In response to our invitation to participate in this discussion, Kevin sent us a link to a set of videos on Global Challenges to Democracy in the 21st Century., discussions held by the Toda Peace Institute, which he directs. One set was a series of five discussions he and Paula Green had in 2021 with Stephan Haggard and Bob Kaufman about their new book Backsliding: Democratic Regress in the Modern World. Drawing on detailed case studies, including the United States and countries in Latin America, Eastern Europe, and Africa, the book focuses on three, inter-related causal mechanisms: the pernicious effects of polarization; realignments of party systems that enable elected autocrats to gain legislative power; and the incremental nature of derogations, which divides oppositions and keeps them off balance. All of this, of course, related to topics we are currently discussing, so we thank Kevin for sharing them.
We are including short summaries of and links to each of these videos below.
by Kevin Clements, Paula Green, Stephan Haggard and Bob Kaufman
October 29, 2022
1. Part 1: The Concept of Backsliding. In this video Haggard and Kaufman explain that "backsliding" occurs when democratically-elected leaders take action to undermine the basic tennets of democracy after they come to power. They do this by dismantialing checks on administrative discression, political rights and freedoms, and the integrity of electoral systems, thereby increasing their own autocratic power. Haggard and Kaufman found several commonalities across many, if not all, of the cases. The most fundamental commonality they found was polarization. The second was an executive who captures not only the executive branch, but also the legislature. And third was the incremental nature of the changes. When changes are made slowly, they noted, no one takes notice; no one objects. But the changes add up until lo and behold, democracy is gone!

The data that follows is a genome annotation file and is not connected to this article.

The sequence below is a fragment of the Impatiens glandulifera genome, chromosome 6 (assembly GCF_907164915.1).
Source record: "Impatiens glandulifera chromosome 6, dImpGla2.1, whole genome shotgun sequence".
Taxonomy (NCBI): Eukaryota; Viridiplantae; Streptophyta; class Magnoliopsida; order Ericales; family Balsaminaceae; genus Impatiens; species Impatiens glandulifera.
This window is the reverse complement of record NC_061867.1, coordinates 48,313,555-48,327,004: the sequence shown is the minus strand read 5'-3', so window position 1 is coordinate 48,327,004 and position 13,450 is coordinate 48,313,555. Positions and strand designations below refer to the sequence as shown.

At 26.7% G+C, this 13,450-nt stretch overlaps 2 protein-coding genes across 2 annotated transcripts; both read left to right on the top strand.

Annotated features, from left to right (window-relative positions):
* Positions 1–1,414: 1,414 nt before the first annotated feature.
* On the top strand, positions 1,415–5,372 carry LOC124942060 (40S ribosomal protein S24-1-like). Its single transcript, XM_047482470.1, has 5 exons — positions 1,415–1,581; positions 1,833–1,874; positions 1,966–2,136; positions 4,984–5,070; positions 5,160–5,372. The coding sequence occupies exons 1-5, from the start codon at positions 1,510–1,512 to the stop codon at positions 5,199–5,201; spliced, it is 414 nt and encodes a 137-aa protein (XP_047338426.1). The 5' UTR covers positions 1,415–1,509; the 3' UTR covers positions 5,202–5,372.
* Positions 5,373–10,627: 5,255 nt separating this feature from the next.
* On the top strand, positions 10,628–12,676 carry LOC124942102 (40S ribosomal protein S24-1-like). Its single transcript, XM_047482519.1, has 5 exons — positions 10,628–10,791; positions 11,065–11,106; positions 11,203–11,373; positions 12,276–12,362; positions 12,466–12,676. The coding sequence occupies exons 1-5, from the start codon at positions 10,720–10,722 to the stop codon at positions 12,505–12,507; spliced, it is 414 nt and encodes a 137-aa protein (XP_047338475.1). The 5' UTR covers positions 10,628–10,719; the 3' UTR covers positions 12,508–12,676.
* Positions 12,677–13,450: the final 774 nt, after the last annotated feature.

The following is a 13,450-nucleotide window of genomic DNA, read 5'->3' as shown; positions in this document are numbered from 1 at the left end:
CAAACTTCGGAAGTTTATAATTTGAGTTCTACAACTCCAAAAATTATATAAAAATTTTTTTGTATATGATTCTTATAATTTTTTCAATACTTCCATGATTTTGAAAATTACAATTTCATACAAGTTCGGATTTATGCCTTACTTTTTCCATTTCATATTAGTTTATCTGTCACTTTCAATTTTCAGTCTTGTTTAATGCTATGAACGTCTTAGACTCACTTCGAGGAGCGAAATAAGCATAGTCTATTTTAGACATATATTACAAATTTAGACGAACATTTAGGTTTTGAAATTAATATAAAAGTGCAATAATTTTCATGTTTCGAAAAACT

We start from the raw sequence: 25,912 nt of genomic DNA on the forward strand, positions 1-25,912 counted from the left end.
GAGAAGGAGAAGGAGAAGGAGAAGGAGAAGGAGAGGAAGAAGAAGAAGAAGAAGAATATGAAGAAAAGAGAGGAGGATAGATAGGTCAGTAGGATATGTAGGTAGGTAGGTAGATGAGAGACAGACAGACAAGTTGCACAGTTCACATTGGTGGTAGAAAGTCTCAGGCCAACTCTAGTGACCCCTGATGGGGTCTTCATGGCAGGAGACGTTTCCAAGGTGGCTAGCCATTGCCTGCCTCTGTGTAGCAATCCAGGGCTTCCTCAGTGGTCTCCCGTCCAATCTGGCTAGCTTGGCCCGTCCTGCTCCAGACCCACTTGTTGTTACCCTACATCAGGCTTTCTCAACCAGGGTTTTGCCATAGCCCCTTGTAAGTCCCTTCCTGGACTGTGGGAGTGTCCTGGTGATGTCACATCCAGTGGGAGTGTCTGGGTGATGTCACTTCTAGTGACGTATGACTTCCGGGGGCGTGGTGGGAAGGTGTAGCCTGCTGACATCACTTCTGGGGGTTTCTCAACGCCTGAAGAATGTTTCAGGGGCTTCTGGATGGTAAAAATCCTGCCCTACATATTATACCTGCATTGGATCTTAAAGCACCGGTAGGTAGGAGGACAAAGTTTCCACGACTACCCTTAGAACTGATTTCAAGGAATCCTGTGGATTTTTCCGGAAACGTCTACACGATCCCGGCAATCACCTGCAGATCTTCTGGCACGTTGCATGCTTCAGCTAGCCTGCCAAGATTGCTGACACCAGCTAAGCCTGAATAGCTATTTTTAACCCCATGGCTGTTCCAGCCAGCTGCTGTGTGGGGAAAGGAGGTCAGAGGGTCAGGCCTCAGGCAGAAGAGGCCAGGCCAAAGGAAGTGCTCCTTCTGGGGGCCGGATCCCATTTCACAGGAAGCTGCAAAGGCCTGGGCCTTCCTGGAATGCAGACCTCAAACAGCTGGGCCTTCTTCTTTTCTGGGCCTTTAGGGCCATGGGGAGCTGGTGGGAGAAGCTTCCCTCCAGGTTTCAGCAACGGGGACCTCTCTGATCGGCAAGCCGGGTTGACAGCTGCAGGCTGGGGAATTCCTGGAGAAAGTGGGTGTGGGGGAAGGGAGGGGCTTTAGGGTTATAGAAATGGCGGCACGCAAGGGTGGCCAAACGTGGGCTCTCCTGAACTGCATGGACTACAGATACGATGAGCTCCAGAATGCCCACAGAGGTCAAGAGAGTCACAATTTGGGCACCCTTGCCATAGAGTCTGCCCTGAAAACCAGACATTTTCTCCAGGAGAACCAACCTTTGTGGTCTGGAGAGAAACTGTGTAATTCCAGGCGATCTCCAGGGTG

2. Part 2: Norm entrepreneurs and polarization. In this episode, Kevin and Paula talk with Haggard and Kaufman about what drives the backsliding. Some of it is driven, they observed, by international organizations (such as the Shanghai Cooperation Organization and the Gulf Cooperation Council) which are not looking to further the global liberal order (as we have come to expect), but rather to dismantle it. Their actions are supplemented by "contaigon" between what we call "bad-faith actors," who copy each others' dirty tricks. (Brazil's Bolsonaro, for instance, overtly called himself "the Trump of South America.") Such contaigon is furthered by "international entrepreneurs such as Steve Bannon, who travel the world helping other bad-faith actors increase their power. Popular grievances are real, they note, but demagogic politicians magnify popular grievances enormously. So grievances start at the bottom, but polarization is driven from the top and made destructive when it results in the dehumanization of other other.